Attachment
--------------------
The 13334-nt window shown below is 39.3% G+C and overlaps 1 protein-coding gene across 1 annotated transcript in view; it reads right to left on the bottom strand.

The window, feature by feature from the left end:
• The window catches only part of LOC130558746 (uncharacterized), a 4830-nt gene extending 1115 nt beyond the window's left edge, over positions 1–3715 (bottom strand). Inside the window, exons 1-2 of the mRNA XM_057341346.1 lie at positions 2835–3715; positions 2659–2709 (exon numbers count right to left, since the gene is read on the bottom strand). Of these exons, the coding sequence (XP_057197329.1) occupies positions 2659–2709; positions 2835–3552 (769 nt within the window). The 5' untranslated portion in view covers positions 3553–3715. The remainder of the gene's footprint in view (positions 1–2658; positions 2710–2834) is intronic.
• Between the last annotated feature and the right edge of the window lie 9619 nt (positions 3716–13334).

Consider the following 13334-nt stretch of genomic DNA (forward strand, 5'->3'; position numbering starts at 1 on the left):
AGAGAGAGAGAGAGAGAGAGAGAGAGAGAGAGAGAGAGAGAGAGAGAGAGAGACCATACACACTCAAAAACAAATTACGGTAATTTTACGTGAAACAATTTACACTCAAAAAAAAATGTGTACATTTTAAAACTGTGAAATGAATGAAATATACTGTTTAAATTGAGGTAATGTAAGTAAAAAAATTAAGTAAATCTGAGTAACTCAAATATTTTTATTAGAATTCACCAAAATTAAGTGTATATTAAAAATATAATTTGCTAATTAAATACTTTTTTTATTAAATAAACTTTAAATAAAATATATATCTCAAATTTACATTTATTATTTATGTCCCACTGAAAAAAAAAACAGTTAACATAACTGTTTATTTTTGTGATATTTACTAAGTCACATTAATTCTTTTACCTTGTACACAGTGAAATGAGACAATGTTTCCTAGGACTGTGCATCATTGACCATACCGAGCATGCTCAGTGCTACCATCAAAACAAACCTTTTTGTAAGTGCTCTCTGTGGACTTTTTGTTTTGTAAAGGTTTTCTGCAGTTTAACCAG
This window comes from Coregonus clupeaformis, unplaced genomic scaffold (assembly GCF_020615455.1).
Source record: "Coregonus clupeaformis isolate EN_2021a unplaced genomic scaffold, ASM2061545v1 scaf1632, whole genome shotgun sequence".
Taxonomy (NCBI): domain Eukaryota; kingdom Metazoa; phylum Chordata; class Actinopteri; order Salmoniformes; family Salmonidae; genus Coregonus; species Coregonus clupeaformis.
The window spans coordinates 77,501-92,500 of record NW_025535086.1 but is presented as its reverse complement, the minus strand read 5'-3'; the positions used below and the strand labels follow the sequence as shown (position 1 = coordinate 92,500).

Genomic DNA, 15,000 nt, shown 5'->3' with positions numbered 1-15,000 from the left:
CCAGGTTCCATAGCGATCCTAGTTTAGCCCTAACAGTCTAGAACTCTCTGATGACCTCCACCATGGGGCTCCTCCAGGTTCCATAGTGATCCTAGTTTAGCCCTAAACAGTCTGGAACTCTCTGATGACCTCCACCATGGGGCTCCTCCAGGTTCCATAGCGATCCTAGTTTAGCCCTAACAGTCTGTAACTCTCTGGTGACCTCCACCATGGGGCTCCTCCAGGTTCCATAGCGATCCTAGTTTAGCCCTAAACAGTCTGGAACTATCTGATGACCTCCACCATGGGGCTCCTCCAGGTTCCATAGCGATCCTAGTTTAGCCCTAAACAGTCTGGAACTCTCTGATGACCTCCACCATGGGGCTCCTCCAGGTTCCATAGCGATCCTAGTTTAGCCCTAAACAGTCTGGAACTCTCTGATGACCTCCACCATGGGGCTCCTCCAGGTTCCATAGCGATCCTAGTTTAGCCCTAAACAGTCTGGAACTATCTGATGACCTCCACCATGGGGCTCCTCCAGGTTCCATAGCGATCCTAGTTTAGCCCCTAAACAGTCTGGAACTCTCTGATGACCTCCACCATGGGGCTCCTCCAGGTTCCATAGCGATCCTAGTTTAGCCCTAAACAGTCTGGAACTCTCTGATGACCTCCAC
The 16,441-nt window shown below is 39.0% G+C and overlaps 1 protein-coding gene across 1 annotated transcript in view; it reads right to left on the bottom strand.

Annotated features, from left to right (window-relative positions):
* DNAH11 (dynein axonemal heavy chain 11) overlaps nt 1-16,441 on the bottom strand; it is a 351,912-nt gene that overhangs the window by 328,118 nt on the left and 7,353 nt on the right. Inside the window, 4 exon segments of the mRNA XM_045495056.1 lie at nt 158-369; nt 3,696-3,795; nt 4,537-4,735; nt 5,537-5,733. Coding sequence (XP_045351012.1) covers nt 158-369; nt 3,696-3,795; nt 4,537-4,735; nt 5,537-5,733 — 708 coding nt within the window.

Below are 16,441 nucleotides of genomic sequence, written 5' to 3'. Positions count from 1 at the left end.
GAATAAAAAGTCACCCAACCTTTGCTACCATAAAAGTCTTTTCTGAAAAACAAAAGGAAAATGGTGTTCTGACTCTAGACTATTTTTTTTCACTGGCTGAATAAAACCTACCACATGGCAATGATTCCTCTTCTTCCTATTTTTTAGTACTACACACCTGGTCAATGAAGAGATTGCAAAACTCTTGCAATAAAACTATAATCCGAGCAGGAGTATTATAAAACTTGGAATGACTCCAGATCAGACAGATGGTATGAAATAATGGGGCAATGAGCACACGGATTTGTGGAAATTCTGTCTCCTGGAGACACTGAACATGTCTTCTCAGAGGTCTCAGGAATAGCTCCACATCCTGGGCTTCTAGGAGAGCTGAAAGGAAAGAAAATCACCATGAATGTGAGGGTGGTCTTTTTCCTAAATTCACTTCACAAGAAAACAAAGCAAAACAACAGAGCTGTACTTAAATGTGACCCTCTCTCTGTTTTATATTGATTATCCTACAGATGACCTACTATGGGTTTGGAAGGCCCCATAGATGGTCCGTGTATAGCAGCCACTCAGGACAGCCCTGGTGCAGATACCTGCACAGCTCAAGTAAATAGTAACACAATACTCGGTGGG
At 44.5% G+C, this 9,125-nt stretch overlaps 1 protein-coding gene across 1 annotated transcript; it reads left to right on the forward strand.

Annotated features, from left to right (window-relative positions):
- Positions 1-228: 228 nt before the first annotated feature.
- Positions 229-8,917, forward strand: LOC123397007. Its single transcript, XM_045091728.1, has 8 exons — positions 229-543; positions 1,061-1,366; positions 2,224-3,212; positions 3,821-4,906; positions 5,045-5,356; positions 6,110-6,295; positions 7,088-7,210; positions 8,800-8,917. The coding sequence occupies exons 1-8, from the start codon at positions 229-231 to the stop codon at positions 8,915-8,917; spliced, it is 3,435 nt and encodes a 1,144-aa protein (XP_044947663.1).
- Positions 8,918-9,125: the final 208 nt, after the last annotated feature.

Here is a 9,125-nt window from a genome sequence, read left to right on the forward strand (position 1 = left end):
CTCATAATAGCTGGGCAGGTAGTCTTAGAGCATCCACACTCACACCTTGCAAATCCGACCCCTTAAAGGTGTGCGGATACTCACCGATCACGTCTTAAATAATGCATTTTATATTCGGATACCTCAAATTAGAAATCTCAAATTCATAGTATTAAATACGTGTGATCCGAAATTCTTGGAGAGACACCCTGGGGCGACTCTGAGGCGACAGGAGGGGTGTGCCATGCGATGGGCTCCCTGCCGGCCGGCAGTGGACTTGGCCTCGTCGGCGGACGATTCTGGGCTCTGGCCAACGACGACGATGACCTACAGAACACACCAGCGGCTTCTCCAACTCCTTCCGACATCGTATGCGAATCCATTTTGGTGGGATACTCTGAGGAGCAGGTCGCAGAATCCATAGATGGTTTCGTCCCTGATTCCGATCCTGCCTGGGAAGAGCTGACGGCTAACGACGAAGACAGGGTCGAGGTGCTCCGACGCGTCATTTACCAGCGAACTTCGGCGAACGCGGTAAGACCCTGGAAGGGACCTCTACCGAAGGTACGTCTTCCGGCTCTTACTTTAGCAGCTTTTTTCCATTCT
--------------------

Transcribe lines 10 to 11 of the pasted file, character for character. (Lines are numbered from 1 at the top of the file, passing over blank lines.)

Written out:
The window spans coordinates 77,501-92,500 of record NW_025535086.1 but is presented as its reverse complement, the minus strand read 5'-3'; the positions used below and the strand labels follow the sequence as shown (position 1 = coordinate 92,500).

Genomic DNA, 15,000 nt, shown 5'->3' with positions numbered 1-15,000 from the left: